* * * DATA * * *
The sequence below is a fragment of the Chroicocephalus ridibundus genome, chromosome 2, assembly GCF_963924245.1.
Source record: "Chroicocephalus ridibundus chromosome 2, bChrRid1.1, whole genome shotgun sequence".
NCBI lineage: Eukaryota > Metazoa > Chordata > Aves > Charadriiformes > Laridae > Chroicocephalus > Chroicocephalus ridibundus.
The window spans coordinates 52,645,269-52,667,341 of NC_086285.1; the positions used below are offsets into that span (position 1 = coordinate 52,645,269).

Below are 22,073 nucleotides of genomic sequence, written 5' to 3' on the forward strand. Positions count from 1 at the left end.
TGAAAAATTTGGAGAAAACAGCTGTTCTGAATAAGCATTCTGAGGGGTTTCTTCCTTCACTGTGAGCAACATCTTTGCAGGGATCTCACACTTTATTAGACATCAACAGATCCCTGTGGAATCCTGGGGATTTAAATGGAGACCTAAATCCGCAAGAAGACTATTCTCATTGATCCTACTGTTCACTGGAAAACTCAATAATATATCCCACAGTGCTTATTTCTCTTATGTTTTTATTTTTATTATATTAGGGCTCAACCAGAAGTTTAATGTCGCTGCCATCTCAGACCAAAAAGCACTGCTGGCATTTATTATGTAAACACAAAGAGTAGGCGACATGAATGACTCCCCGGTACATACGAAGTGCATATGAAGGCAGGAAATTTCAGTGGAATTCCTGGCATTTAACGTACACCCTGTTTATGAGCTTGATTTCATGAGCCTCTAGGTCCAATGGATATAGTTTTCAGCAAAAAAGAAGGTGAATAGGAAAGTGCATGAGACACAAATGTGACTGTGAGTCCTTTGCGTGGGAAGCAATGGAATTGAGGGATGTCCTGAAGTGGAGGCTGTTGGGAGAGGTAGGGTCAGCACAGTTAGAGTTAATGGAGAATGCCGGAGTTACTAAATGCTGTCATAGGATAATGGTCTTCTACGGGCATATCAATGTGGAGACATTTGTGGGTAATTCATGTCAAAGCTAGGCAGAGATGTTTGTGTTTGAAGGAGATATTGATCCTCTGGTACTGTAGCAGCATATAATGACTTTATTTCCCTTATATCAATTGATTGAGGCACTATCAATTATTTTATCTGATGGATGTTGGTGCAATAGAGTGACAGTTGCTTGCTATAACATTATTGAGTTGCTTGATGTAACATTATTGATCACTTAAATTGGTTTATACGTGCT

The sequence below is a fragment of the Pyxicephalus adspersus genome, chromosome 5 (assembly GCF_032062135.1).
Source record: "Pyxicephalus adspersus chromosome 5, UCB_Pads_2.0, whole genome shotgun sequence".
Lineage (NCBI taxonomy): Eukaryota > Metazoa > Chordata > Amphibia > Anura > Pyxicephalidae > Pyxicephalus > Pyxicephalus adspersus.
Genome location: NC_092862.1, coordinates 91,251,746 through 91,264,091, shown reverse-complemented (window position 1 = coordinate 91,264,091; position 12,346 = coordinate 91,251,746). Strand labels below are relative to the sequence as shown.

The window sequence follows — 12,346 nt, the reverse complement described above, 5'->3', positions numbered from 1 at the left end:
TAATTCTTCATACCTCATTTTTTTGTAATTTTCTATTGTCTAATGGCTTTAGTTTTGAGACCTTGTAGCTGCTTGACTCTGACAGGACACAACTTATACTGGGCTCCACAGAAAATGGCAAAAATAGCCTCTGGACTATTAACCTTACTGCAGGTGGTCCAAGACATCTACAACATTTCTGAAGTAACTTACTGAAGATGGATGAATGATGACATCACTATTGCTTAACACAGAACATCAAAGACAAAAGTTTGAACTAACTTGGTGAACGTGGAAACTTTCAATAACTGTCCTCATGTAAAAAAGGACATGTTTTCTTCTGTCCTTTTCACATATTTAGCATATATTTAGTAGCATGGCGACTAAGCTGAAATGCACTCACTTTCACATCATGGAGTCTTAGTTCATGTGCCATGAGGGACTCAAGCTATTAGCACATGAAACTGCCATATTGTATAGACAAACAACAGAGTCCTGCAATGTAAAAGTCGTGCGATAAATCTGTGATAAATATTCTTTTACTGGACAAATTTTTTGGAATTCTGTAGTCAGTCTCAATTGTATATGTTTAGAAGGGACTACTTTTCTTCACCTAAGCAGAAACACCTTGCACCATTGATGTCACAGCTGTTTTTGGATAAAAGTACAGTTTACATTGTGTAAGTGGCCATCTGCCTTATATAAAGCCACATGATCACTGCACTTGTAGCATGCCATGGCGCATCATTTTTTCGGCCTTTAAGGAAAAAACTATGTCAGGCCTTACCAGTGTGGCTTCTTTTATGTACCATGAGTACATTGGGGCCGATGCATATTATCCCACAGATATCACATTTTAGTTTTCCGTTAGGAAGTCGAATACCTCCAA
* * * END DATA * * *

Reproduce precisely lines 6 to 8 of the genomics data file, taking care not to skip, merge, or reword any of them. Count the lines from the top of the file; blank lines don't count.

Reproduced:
TGAAAAATTTGGAGAAAACAGCTGTTCTGAATAAGCATTCTGAGGGGTTTCTTCCTTCACTGTGAGCAACATCTTTGCAGGGATCTCACACTTTATTAGACATCAACAGATCCCTGTGGAATCCTGGGGATTTAAATGGAGACCTAAATCCGCAAGAAGACTATTCTCATTGATCCTACTGTTCACTGGAAAACTCAATAATATATCCCACAGTGCTTATTTCTCTTATGTTTTTATTTTTATTATATTAGGGCTCAACCAGAAGTTTAATGTCGCTGCCATCTCAGACCAAAAAGCACTGCTGGCATTTATTATGTAAACACAAAGAGTAGGCGACATGAATGACTCCCCGGTACATACGAAGTGCATATGAAGGCAGGAAATTTCAGTGGAATTCCTGGCATTTAACGTACACCCTGTTTATGAGCTTGATTTCATGAGCCTCTAGGTCCAATGGATATAGTTTTCAGCAAAAAAGAAGGTGAATAGGAAAGTGCATGAGACACAAATGTGACTGTGAGTCCTTTGCGTGGGAAGCAATGGAATTGAGGGATGTCCTGAAGTGGAGGCTGTTGGGAGAGGTAGGGTCAGCACAGTTAGAGTTAATGGAGAATGCCGGAGTTACTAAATGCTGTCATAGGATAATGGTCTTCTACGGGCATATCAATGTGGAGACATTTGTGGGTAATTCATGTCAAAGCTAGGCAGAGATGTTTGTGTTTGAAGGAGATATTGATCCTCTGGTACTGTAGCAGCATATAATGACTTTATTTCCCTTATATCAATTGATTGAGGCACTATCAATTATTTTATCTGATGGATGTTGGTGCAATAGAGTGACAGTTGCTTGCTATAACATTATTGAGTTGCTTGATGTAACATTATTGATCACTTAAATTGGTTTATACGTGCT

The sequence below is a fragment of the Pyxicephalus adspersus genome, chromosome 5 (assembly GCF_032062135.1).
Source record: "Pyxicephalus adspersus chromosome 5, UCB_Pads_2.0, whole genome shotgun sequence".